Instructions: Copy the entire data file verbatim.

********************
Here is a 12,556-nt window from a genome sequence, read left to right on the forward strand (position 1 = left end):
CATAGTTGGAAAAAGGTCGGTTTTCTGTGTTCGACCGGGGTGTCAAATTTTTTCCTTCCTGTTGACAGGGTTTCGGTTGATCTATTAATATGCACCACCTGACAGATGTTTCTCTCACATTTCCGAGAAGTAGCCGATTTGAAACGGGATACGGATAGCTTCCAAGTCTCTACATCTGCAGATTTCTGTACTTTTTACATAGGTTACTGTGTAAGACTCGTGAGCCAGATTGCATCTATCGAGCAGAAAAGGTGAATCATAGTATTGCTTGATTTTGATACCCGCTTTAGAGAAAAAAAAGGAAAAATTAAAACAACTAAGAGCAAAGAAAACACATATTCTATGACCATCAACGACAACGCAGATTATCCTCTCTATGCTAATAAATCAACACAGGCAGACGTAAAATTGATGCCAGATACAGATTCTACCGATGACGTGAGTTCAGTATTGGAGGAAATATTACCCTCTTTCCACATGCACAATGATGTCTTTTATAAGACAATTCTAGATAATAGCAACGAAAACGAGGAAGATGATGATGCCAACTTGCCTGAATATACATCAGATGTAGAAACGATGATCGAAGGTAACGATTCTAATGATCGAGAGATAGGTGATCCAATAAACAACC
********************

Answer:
Here is a 12,556-nt window from a genome sequence, read left to right on the forward strand (position 1 = left end):
CATAGTTGGAAAAAGGTCGGTTTTCTGTGTTCGACCGGGGTGTCAAATTTTTTCCTTCCTGTTGACAGGGTTTCGGTTGATCTATTAATATGCACCACCTGACAGATGTTTCTCTCACATTTCCGAGAAGTAGCCGATTTGAAACGGGATACGGATAGCTTCCAAGTCTCTACATCTGCAGATTTCTGTACTTTTTACATAGGTTACTGTGTAAGACTCGTGAGCCAGATTGCATCTATCGAGCAGAAAAGGTGAATCATAGTATTGCTTGATTTTGATACCCGCTTTAGAGAAAAAAAAGGAAAAATTAAAACAACTAAGAGCAAAGAAAACACATATTCTATGACCATCAACGACAACGCAGATTATCCTCTCTATGCTAATAAATCAACACAGGCAGACGTAAAATTGATGCCAGATACAGATTCTACCGATGACGTGAGTTCAGTATTGGAGGAAATATTACCCTCTTTCCACATGCACAATGATGTCTTTTATAAGACAATTCTAGATAATAGCAACGAAAACGAGGAAGATGATGATGCCAACTTGCCTGAATATACATCAGATGTAGAAACGATGATCGAAGGTAACGATTCTAATGATCGAGAGATAGGTGATCCAATAAACAACC